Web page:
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Army Corps of Engineers will leave Puerto Rico as thousands lack electricity

In Puerto Rico, 22,000 people still have no electricity in advance of hurricane season, which begins June 1. The U.S. Army Corps of Engineers, which was brought in to restore power after Hurricane Maria, is preparing to leave the island as its electric grid remains unreliable. Jessica Resnick-Ault of Reuters joins Alison Stewart for more.

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  • ALISON STEWART:

    With thousands of people in Puerto Rico still without electricity, the U.S. Army Corps of Engineers is leaving the island. It’s been eight months since Hurricane Maria wiped out homes and took down much of Puerto Rico’s power grid. FEMA will leave generators in place but with hurricane season about to begin again, residents are not confident that their local power company, which is bankrupt will be able to restore power in the event of another storm. Joining us now is Reuters reporter Jessica Resnick-Ault who is covering this story. Jessica, why is the Army Corps of Engineers leaving?

  • JESSICA RESNICK-AULT:

    So the Army Corps mission was assigned by FEMA and it ended effective Friday. Right now, they’re in the middle of what they’ve called an orderly transition to help the local power company called PREPA, the Puerto Rico Electric Power Authority, takeover. The job of finishing the restoration and then hardening the system preparing it so that it’s more resilient in the future.

  • ALISON STEWART:

    Jessica, how long were the Army Corps of Engineers on the ground and what did they do during that time?

  • JESSICA RESNICK-AULT:

    So the Army Corps was brought in about a week after the storm hit. First of all, they had to secure materials prep because it was bankrupt and because of some of the administrative difficulties they had had as an entity did not have a lot of backup materials on hand. So, the Army Corps had to do a number of subcontracts to get the right kind of equipment and materials on the island. That was the first thing. Then, once that equipment was there, they’ve been helping with going around the island physically lifting poles, lifting lines and installing these generators, small generators that serve as backups to bring schools and police stations and other critical infrastructure online. And, they’ve also been helping with larger generators that provide supplemental power to the power plants on the island.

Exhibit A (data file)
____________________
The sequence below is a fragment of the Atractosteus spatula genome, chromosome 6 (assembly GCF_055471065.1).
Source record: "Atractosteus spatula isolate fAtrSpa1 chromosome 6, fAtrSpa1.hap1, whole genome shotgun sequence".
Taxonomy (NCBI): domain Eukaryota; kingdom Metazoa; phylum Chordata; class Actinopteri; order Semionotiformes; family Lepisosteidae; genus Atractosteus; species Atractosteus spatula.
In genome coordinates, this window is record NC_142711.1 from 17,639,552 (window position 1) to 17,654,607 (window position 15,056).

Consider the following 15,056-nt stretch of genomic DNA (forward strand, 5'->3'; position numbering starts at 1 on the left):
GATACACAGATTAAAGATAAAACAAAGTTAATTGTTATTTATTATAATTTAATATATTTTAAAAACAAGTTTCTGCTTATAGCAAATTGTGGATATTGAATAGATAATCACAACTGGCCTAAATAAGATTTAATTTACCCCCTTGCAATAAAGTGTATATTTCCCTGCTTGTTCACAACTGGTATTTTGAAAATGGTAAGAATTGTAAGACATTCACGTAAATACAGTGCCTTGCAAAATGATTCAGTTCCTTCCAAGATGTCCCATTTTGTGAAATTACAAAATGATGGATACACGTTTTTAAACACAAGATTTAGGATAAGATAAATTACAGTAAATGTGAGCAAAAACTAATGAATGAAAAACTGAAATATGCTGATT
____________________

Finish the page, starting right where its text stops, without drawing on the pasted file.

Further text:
• ALISON STEWART:

    How much of the island has power? How much does and how much is that in-between state right now?

  • JESSICA RESNICK-AULT:

    Over 98 percent of the island’s power customers have power. So that means that about 22,000 customers or households and businesses are still without power. The in-between state is a little tricky. So I talked to some people who had solar panel systems that are temporary — they give them power during the day but then they’re unable to run their refrigerators overnight. I spoke with people who have loans for power systems like solar panels but don’t have them yet. So there are a lot of people who are sort of gradually getting energized and it’s unclear where they fall in the calculations even for people whose power has been restored.

    There have been interruptions. So, last month there was an island wide blackout that occurred when a high voltage line was hit by an excavator that was doing some work near by. I think there’s a lot of concern that the island remains vulnerable to this season’s hurricanes.

  • ALISON STEWART:

    Were there enough changes made in the infrastructure, which are long lasting changes? Or was it a patchwork kind of situation where the island can withstand another storm if another one comes?

  • JESSICA RESNICK-AULT:

    Hurricane season is expected to be worse than usual. It’s not expected to be quite as bad as last year but it’s a pretty serious storm season that the Caribbean is bracing for. And right now, I think, the hope that PREPA has is that they’ll have improved some of their logistical responses. They’re doing drills and storm response drills internally but the reality is that at this point there’s still a lot of work that needs to be done. The north side of the island, which is the more populous part with cities like San Juan still is receiving its power from the south side via lines that have to cross mountains. So, until those lines are buried or until there are redundant systems in the north, those cities are going to be very vulnerable to any major storm that sweeps through the mountains.

  • ALISON STEWART:

    Jessica Resnick-Ault from Reuters. Thanks for sharing your reporting.

  • JESSICA RESNICK-AULT:

    Thanks for having me.

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